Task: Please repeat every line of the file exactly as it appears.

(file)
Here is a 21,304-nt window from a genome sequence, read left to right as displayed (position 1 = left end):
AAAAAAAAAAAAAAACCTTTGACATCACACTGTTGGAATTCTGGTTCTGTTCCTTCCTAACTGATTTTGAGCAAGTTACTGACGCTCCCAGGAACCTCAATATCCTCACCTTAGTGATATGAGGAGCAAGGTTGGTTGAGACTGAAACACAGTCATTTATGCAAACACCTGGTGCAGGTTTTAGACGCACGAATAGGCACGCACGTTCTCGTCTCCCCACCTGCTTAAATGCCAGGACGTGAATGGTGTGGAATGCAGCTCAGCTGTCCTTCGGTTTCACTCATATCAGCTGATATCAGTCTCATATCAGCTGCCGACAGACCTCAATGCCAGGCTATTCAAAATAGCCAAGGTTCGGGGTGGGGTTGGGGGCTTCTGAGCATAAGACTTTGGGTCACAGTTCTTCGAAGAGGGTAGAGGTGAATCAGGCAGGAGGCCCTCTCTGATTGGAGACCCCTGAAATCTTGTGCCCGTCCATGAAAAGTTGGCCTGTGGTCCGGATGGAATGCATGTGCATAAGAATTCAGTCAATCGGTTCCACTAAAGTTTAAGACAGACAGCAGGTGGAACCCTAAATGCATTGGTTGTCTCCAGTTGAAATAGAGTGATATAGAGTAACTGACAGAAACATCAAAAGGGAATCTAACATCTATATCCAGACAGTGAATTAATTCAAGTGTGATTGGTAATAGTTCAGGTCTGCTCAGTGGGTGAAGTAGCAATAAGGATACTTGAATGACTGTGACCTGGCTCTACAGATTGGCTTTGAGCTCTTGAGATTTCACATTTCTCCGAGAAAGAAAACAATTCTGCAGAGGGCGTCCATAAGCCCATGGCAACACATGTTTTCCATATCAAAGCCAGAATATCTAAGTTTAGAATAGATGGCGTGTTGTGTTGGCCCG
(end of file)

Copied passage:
Here is a 21,304-nt window from a genome sequence, read left to right as displayed (position 1 = left end):
AAAAAAAAAAAAAAACCTTTGACATCACACTGTTGGAATTCTGGTTCTGTTCCTTCCTAACTGATTTTGAGCAAGTTACTGACGCTCCCAGGAACCTCAATATCCTCACCTTAGTGATATGAGGAGCAAGGTTGGTTGAGACTGAAACACAGTCATTTATGCAAACACCTGGTGCAGGTTTTAGACGCACGAATAGGCACGCACGTTCTCGTCTCCCCACCTGCTTAAATGCCAGGACGTGAATGGTGTGGAATGCAGCTCAGCTGTCCTTCGGTTTCACTCATATCAGCTGATATCAGTCTCATATCAGCTGCCGACAGACCTCAATGCCAGGCTATTCAAAATAGCCAAGGTTCGGGGTGGGGTTGGGGGCTTCTGAGCATAAGACTTTGGGTCACAGTTCTTCGAAGAGGGTAGAGGTGAATCAGGCAGGAGGCCCTCTCTGATTGGAGACCCCTGAAATCTTGTGCCCGTCCATGAAAAGTTGGCCTGTGGTCCGGATGGAATGCATGTGCATAAGAATTCAGTCAATCGGTTCCACTAAAGTTTAAGACAGACAGCAGGTGGAACCCTAAATGCATTGGTTGTCTCCAGTTGAAATAGAGTGATATAGAGTAACTGACAGAAACATCAAAAGGGAATCTAACATCTATATCCAGACAGTGAATTAATTCAAGTGTGATTGGTAATAGTTCAGGTCTGCTCAGTGGGTGAAGTAGCAATAAGGATACTTGAATGACTGTGACCTGGCTCTACAGATTGGCTTTGAGCTCTTGAGATTTCACATTTCTCCGAGAAAGAAAACAATTCTGCAGAGGGCGTCCATAAGCCCATGGCAACACATGTTTTCCATATCAAAGCCAGAATATCTAAGTTTAGAATAGATGGCGTGTTGTGTTGGCCCG